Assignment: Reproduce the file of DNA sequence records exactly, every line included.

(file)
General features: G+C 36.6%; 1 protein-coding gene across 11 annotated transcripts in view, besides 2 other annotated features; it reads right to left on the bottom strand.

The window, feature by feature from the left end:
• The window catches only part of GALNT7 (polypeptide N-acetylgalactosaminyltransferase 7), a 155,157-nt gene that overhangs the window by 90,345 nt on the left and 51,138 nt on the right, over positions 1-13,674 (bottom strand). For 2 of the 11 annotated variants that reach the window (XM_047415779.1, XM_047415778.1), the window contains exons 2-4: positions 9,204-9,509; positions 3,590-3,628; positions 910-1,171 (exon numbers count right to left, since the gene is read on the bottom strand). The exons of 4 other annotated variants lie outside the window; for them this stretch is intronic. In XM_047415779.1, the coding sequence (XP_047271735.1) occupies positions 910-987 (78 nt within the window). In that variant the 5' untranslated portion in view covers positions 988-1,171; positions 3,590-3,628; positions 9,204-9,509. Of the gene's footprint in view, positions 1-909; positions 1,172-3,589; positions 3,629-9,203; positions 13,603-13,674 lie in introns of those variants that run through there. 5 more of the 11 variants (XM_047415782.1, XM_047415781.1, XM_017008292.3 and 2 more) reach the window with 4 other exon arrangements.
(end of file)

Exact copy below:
General features: G+C 36.6%; 1 protein-coding gene across 11 annotated transcripts in view, besides 2 other annotated features; it reads right to left on the bottom strand.

The window, feature by feature from the left end:
• The window catches only part of GALNT7 (polypeptide N-acetylgalactosaminyltransferase 7), a 155,157-nt gene that overhangs the window by 90,345 nt on the left and 51,138 nt on the right, over positions 1-13,674 (bottom strand). For 2 of the 11 annotated variants that reach the window (XM_047415779.1, XM_047415778.1), the window contains exons 2-4: positions 9,204-9,509; positions 3,590-3,628; positions 910-1,171 (exon numbers count right to left, since the gene is read on the bottom strand). The exons of 4 other annotated variants lie outside the window; for them this stretch is intronic. In XM_047415779.1, the coding sequence (XP_047271735.1) occupies positions 910-987 (78 nt within the window). In that variant the 5' untranslated portion in view covers positions 988-1,171; positions 3,590-3,628; positions 9,204-9,509. Of the gene's footprint in view, positions 1-909; positions 1,172-3,589; positions 3,629-9,203; positions 13,603-13,674 lie in introns of those variants that run through there. 5 more of the 11 variants (XM_047415782.1, XM_047415781.1, XM_017008292.3 and 2 more) reach the window with 4 other exon arrangements.